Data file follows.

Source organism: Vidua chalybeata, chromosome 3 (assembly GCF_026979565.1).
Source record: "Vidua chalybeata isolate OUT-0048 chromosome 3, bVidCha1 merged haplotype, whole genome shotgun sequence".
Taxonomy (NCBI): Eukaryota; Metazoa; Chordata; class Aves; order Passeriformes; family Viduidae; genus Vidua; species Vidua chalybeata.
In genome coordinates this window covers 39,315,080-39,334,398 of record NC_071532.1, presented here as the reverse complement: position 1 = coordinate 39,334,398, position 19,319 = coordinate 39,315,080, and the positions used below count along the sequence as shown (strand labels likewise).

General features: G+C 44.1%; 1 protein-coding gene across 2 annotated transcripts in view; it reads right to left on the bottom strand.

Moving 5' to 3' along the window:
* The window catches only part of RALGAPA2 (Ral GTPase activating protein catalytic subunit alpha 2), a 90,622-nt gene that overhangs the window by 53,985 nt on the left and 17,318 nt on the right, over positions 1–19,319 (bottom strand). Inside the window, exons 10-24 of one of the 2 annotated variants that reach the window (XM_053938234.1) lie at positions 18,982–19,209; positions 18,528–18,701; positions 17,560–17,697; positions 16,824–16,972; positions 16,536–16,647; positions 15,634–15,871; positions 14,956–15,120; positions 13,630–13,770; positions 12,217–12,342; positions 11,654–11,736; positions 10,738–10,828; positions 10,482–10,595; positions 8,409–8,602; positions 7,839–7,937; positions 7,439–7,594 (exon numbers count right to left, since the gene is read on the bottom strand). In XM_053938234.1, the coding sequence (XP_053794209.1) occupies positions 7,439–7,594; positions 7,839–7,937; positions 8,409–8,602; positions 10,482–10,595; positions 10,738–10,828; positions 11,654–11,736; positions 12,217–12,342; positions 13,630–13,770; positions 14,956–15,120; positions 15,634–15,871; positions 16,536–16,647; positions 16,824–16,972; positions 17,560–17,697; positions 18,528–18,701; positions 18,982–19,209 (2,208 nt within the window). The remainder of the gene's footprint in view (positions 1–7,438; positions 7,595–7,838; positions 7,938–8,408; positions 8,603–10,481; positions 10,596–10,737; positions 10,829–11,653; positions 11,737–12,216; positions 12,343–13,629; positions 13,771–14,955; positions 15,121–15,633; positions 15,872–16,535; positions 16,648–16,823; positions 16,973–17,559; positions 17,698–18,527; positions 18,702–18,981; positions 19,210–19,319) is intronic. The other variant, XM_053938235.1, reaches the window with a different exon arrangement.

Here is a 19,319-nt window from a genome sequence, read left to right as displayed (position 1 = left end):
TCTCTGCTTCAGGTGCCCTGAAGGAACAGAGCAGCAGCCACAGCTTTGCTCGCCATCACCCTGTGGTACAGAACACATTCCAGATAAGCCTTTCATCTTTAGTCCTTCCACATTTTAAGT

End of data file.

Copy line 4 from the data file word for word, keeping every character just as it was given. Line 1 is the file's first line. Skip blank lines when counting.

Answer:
In genome coordinates this window covers 39,315,080-39,334,398 of record NC_071532.1, presented here as the reverse complement: position 1 = coordinate 39,334,398, position 19,319 = coordinate 39,315,080, and the positions used below count along the sequence as shown (strand labels likewise).